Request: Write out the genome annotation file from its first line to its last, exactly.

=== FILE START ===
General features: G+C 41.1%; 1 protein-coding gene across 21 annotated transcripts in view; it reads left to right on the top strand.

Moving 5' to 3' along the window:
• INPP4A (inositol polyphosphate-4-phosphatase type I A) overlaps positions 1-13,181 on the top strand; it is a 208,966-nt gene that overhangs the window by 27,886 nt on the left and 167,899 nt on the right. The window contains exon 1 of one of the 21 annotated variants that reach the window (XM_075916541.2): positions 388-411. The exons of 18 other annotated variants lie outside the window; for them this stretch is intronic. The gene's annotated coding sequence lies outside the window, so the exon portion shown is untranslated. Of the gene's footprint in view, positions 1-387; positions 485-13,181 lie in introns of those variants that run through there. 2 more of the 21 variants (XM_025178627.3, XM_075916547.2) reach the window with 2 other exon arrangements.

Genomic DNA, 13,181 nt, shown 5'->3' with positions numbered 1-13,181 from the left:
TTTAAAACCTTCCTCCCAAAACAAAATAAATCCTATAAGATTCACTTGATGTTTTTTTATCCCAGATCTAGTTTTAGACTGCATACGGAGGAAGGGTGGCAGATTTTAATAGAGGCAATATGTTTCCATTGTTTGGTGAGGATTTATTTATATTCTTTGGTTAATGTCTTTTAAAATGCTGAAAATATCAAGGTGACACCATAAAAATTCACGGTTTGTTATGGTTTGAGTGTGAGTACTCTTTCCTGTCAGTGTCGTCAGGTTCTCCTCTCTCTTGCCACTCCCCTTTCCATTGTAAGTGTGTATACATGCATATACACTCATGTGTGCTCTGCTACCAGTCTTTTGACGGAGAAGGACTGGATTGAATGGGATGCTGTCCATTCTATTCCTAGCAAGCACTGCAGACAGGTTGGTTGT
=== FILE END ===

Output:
General features: G+C 41.1%; 1 protein-coding gene across 21 annotated transcripts in view; it reads left to right on the top strand.

Moving 5' to 3' along the window:
• INPP4A (inositol polyphosphate-4-phosphatase type I A) overlaps positions 1-13,181 on the top strand; it is a 208,966-nt gene that overhangs the window by 27,886 nt on the left and 167,899 nt on the right. The window contains exon 1 of one of the 21 annotated variants that reach the window (XM_075916541.2): positions 388-411. The exons of 18 other annotated variants lie outside the window; for them this stretch is intronic. The gene's annotated coding sequence lies outside the window, so the exon portion shown is untranslated. Of the gene's footprint in view, positions 1-387; positions 485-13,181 lie in introns of those variants that run through there. 2 more of the 21 variants (XM_025178627.3, XM_075916547.2) reach the window with 2 other exon arrangements.

Genomic DNA, 13,181 nt, shown 5'->3' with positions numbered 1-13,181 from the left:
TTTAAAACCTTCCTCCCAAAACAAAATAAATCCTATAAGATTCACTTGATGTTTTTTTATCCCAGATCTAGTTTTAGACTGCATACGGAGGAAGGGTGGCAGATTTTAATAGAGGCAATATGTTTCCATTGTTTGGTGAGGATTTATTTATATTCTTTGGTTAATGTCTTTTAAAATGCTGAAAATATCAAGGTGACACCATAAAAATTCACGGTTTGTTATGGTTTGAGTGTGAGTACTCTTTCCTGTCAGTGTCGTCAGGTTCTCCTCTCTCTTGCCACTCCCCTTTCCATTGTAAGTGTGTATACATGCATATACACTCATGTGTGCTCTGCTACCAGTCTTTTGACGGAGAAGGACTGGATTGAATGGGATGCTGTCCATTCTATTCCTAGCAAGCACTGCAGACAGGTTGGTTGT